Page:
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Flashcards in Renal Nervous Anatomy Deck (54):
1

What are the 3 Normal Motor Functions of the Renal System?

1. Ureteric Peristalsis
2. Bladder Contraction
3. Urethral Sphincter Control (internal and external urethral sphincters)

2

List areas from which sensory renal pain can arise

Kidneys
Ureters
Bladder
Urethra
Testis (not technically a part of the Renal System)

3

What is Urinary Continence?

The Voluntary Control of the elimination of Urine from the Bladder

4

What do the Nerves of the Lumbar and Sacral Plexus supply?

Perineum (distal part of the renal system) and the Lower Limbs

5

What are the 5 Modalities of the Nerve Fibres?

Somatic Sensory
Visceral Afferent
Somatic Motor
Parasympathetic
Sympathetic

6

What is Somatic Sensory?

When Sensations from the Body Wall (i.e. The External Environment) are conveyed to the CNS

7

What is Visceral Afferent?

When Sensations from the Visceral Organs (i.e. The Internal Environment) are conveyed to the CNS

8

What is Somatic Motor?

When Motor Responses to our Body Wall (i.e. The External Environment) are conveyed from the CNS to stimulate Skeletal Muscle Contractions

9

What are the Sympathetics and Parasympathetics?

Motor Responses to the Organs Visceral Organs (i.e. The Internal Environment) are conveyed from the CNS to stimulate Smooth Muscle, Cardiac Muscle and Glands

10

What Nerve Modality controls Ureteric Peristalsis and Bladder Contraction?

Sympathetics and Parasympathetics

11

What Nerve Modality controls the Urethral Sphincter?

Somatic Motor to the External Urethral Sphincter and Levator Ani

12

What Nerve Modality results in Sensory Renal Pain?

Visceral Afferent

N.B. Perineal Urethral Pain is driven by Somatic Sensory
Testes also have some Somatic Sensory presentation too.

13

What Nerve Modality controls the Voluntary Elimination of Urine from the Bladder?

COMBINATION

Somatic Motor
Visceral Afferent
Sympathetics and Parasympathetics

14

Which Nerve Modalities is involved in the Lumbar and Sacral Plexuses?

Somatic Sensory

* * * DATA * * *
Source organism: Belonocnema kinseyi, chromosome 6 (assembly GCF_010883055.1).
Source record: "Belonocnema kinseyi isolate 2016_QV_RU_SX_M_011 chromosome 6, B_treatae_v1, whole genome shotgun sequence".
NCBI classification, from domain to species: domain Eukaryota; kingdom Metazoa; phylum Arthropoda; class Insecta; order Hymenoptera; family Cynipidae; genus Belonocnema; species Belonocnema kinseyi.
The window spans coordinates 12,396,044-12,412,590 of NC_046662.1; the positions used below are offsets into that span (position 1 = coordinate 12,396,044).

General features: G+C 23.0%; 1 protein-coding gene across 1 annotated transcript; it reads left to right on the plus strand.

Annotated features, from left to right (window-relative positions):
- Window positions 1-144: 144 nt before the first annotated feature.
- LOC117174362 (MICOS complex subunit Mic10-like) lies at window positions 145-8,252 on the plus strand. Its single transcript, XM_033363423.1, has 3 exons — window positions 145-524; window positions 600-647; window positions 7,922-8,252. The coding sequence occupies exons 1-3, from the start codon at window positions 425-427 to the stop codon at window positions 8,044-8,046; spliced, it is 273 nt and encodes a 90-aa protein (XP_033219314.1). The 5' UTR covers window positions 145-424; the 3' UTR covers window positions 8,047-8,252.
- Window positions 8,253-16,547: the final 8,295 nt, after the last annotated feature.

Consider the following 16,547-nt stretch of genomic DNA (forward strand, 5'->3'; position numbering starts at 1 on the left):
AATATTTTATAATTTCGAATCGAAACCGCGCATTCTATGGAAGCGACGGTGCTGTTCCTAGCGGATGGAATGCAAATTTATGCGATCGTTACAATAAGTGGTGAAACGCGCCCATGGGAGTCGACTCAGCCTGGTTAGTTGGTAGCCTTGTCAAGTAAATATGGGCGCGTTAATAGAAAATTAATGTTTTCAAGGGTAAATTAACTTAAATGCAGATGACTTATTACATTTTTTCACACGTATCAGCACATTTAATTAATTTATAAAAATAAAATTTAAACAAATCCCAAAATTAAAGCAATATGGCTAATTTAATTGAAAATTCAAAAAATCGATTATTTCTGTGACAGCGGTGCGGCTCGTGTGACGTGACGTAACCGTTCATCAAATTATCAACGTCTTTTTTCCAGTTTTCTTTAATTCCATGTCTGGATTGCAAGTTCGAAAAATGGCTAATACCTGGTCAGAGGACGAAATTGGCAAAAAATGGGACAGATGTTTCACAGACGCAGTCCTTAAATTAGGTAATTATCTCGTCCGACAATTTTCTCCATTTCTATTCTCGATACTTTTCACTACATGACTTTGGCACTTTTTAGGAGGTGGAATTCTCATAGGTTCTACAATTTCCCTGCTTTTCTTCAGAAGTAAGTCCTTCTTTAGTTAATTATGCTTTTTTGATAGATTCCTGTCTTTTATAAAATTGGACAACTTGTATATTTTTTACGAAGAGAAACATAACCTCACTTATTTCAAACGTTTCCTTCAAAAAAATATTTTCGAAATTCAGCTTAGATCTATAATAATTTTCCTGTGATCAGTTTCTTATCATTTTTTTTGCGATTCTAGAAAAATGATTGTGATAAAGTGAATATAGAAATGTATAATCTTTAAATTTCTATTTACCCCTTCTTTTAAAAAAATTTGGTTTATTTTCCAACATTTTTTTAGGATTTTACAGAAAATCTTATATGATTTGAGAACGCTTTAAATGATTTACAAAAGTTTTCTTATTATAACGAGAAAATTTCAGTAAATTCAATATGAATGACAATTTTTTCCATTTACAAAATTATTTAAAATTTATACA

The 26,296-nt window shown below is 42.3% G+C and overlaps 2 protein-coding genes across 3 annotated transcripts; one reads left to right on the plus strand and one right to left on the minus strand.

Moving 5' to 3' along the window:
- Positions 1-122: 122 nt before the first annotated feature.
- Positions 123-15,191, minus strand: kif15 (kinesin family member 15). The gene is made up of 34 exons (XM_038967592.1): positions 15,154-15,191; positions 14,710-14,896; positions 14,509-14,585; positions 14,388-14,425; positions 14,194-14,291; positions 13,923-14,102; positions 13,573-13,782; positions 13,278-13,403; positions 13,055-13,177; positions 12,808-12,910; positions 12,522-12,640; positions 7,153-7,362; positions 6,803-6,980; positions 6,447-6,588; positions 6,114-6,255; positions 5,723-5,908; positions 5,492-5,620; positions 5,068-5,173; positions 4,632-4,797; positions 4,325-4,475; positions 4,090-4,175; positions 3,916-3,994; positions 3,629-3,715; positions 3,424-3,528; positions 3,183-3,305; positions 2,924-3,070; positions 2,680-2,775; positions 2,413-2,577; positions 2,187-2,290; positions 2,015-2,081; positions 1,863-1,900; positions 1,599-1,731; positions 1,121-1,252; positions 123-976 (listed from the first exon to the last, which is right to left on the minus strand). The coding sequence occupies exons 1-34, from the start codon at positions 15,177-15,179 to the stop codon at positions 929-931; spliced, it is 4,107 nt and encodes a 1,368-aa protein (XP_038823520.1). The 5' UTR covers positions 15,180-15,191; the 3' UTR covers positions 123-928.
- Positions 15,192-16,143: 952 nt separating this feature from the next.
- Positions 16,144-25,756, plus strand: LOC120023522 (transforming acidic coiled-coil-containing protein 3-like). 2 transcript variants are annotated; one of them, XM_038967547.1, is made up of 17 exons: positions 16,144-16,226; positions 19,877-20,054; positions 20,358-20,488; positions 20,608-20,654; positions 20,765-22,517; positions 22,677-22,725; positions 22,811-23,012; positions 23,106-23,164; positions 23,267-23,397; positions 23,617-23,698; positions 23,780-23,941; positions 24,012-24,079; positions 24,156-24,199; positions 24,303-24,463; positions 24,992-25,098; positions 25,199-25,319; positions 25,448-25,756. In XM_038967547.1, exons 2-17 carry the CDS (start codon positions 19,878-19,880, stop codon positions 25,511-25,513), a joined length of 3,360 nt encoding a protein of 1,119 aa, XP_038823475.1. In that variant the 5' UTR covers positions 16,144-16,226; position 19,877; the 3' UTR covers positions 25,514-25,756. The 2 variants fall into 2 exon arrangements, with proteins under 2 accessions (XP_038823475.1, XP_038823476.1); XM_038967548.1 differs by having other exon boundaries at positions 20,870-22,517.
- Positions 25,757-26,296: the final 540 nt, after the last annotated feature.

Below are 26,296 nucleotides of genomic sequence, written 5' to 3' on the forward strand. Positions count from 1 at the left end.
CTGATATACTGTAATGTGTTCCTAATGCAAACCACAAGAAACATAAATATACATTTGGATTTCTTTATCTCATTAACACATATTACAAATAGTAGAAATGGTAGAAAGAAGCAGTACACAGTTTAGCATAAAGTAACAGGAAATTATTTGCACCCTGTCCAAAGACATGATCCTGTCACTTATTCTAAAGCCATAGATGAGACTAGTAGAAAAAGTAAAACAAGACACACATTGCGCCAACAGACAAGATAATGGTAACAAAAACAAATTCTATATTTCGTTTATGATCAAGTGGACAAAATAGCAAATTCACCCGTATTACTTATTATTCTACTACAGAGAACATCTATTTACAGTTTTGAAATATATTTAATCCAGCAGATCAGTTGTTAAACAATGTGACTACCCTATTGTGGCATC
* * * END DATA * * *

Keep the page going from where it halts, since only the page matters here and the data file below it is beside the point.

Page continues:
Somatic Motor

15

How can Nerves communicate with the CNS?

For ANY type of Nerve Fibre to be able communicate with the CNS, it needs to be carried WITHIN the Cranial/Spinal Nerves.

The Distance a Type of Nerve Fibre is carried within a Cranial/Spinal Nerve Fibre will differ.

16

Which Nerve Fibres are carried the Entire Length of the Cranial/Spinal Nerves?

Somatic Motor
Somatic Sensory

Carried from Origin to Destination

17

Which Nerve Fibres use the Cranial/Spinal Nerve Fibres for Limited Portions to get in and out of the CNS?

Sympathetics and Parasympathetics
Visceral Afferents

18

What is the ONLY Point at which the Sympathetic Nerve Fibres leave the CNS?

T1-L2 Vertebral Levels
(a.k.a. Thoracolumbar Outflow)

19

Through which nerves do Sympathetic Fibres reach the Smooth Muscle/Glands of the Body Wall?

Spinal Nerves

N.B. NOT the case for the Smooth Muscle or Glands of the Head!

20

Through which nerves do Sympathetic Fibres reach the Smooth Muscle/Glands of the Body?

Splanchnic Nerves
(Cardiopulmonary or Abdominopelvic)

21

How do Sympathetic Fibres reach the Smooth Muscle/Glands of the Head?

By hitching a ride on the Arteries that supply the same structures

22

How Do Sympathetic Nerve Fibres get from the CNS to the Kidneys, Ureters & Bladder?

Leave the Spinal Cord between Levels T10 - L2

Enter the Sympathetic Chain bilaterally but do NOT Synapse

Then leave the Sympathetic Chain via the Abdominopelvic Splanchnic Nerves

Synapse at the Abdominal Sympathetic Ganglia located around the AA

Postsynaptic Sympathetic Nerves pass from Ganglia towards the Periarterial Plexus to supply the Kidneys, Ureters & Bladder

23

How do the Parasympathetic Nerve Fibres leave the CNS?

Only within the 4 Cranial Nerves (III, VII, IX and X) and the Sacral Spinal Nerves

(a.k.a. Craniosacral Outflow)

24

Do Parasympathetic Fibres innervate the smooth muscle/glands of the body wall?

NO.

25

How do the Parasympathetic Fibres reach the smooth muscle/glands of the head and body?

Via the Cranial Nerves

26

More specifically, how do the Parasympathetic Fibres reach the smooth muscle/glands of the hindgut and pelvic organs

Via the Pelvic Splanchnic Nerves

27

How Do Parasympathetic Nerve Fibres get from the CNS to the Kidneys, Ureters & Bladder?

Parasympathetic Nerve Fibres which innervate the Kidneys & Ureter are carried within CN X

Parasympathetic Nerve Fibres which innervate the Bladder are carried within the Pelvic Splanchnic Nerves

28

From which Spinal Nerves do the Pelvic Splanchnic Nerves arise?

Spinal Nerves S2, S3 and S4

29

What Nerve Modalities are contained within the Sacral Plexus?

Sympathetic and Parasympathetic
Visceral Afferent